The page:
AW: I had really got to know Eric Fanning when he was (temporarily) the Department of Defense White House Liaison in the first few months of the Obama administration–he actually onboarded me my first day in the Pentagon. Over the next few years, we became friends and neighbors in addition to colleagues.  Working alongside him in the building, I saw firsthand how respected he was, not only for being open about who he was, but for excelling at every new job and challenge he was asked to take on.  When he was nominated as Army Secretary and asked me to be his Chief of Staff, I think I blurted out, “you don’t want me, I don’t know anything about the Army.” But he said he didn’t need me to be an expert; rather, he was looking for a disrupter: essentially someone who knew the building well enough to credibly question everything, not take “no” for an answer, and — most importantly — create decision space for him.  That turned to be the perfect job description for me.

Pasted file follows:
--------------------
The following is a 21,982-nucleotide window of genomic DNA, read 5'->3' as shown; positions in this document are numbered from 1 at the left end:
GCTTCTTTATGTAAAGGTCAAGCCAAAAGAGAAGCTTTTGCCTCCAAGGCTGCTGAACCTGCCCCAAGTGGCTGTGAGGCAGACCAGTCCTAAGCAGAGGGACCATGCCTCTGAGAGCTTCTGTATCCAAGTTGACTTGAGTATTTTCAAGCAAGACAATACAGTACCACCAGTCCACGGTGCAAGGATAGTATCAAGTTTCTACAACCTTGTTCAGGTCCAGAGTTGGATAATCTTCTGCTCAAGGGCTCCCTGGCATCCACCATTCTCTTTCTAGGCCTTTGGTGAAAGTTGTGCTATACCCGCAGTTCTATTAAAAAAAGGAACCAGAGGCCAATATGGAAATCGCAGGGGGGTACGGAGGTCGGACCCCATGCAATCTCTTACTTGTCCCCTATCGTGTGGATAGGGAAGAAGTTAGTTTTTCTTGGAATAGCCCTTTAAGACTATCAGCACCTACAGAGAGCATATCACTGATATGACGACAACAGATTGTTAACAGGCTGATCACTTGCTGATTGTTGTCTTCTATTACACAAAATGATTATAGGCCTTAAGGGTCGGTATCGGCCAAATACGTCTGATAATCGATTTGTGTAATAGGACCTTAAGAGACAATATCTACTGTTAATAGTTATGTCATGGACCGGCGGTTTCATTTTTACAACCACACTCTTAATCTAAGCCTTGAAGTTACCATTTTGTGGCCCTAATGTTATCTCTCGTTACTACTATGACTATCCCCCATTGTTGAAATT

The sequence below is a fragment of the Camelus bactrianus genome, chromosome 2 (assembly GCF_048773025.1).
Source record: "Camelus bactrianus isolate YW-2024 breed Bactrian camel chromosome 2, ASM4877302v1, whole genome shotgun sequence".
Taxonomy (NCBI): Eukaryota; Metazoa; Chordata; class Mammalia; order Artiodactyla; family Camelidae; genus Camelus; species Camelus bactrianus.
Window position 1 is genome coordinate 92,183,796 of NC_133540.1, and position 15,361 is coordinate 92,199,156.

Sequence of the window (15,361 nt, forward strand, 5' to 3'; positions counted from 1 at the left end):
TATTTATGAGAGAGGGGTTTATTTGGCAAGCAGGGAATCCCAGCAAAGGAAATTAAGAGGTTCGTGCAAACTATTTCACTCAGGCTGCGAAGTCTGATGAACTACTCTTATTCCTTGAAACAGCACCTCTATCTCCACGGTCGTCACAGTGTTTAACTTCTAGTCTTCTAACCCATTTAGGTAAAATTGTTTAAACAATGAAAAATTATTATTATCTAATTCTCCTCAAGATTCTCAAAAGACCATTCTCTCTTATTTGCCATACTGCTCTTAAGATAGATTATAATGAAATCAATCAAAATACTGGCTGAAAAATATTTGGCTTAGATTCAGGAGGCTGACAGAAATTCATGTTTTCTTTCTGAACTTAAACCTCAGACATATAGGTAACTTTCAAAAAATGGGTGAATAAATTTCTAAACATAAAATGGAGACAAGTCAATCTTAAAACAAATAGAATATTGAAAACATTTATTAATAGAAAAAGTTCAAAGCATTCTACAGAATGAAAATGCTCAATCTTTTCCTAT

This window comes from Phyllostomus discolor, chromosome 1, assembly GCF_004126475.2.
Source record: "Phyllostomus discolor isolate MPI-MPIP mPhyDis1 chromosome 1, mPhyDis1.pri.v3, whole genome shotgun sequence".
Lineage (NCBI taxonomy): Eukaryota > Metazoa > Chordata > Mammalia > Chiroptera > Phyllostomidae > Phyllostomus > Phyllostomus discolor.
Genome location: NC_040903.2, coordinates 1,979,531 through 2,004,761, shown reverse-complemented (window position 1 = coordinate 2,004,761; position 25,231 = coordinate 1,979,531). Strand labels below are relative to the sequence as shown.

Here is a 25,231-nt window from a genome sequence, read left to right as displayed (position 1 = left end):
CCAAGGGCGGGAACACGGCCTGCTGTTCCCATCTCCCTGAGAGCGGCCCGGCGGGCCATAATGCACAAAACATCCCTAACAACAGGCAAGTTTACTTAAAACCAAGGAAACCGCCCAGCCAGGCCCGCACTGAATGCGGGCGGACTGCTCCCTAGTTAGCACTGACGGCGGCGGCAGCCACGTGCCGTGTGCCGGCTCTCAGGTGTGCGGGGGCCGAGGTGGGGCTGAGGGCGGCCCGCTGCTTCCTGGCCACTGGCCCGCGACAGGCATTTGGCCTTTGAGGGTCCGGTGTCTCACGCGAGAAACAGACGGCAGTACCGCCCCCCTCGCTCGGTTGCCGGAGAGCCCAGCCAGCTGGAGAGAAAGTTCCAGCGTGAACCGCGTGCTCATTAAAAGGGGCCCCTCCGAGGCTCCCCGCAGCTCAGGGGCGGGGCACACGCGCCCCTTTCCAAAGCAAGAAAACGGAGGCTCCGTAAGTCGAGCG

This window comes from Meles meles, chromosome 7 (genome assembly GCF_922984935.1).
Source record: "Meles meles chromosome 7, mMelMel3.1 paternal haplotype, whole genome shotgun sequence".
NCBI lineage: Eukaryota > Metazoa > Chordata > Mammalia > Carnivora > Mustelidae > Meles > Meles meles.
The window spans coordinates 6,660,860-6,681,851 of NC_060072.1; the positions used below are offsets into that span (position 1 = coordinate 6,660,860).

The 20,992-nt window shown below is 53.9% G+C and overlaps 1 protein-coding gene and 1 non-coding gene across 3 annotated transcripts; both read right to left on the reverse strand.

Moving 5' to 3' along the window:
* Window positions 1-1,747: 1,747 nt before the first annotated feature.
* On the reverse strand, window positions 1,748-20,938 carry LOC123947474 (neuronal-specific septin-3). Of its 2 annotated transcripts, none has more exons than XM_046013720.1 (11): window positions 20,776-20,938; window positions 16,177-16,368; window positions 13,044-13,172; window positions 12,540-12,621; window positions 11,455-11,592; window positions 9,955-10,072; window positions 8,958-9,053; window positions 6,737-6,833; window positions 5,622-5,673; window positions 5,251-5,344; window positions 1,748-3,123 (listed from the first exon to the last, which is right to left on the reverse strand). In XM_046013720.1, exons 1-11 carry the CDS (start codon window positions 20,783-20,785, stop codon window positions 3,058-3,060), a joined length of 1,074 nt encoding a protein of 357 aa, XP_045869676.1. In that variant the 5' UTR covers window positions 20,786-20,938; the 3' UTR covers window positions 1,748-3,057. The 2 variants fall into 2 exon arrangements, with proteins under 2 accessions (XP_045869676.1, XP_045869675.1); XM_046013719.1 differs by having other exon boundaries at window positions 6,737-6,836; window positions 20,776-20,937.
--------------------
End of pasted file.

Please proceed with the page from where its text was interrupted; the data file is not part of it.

During his tenure as Secretary, we parlayed the “historic” nature of his appointment into a mandate to do things differently.  He was able to tell the Army story to people and places in the country that the Army couldn’t reach previously, whether it be swearing-in new recruits in Harlem or on the field at Padres Stadium. He was likely the first senior DoD official to make liberal use of animated GIFs on Twitter and definitely the first to have a Snapchat account.  He wanted to exploit new media platforms like podcasts, flying across the country to be interviewed on The West Wing Weekly in Los Angeles and on “Here’s the Thing” by Alec Baldwin in New York City.  Of course, the most fun experience was when he was Grand Marshall of the San Diego Pride Parade, a city with a large military presence, sitting in a convertible waving to cheering onlookers.  My biggest concern was not that the Secretary of the Army was in a pride parade; rather, I knew San Diego was Navy territory, so I wasn’t sure how he’d be received!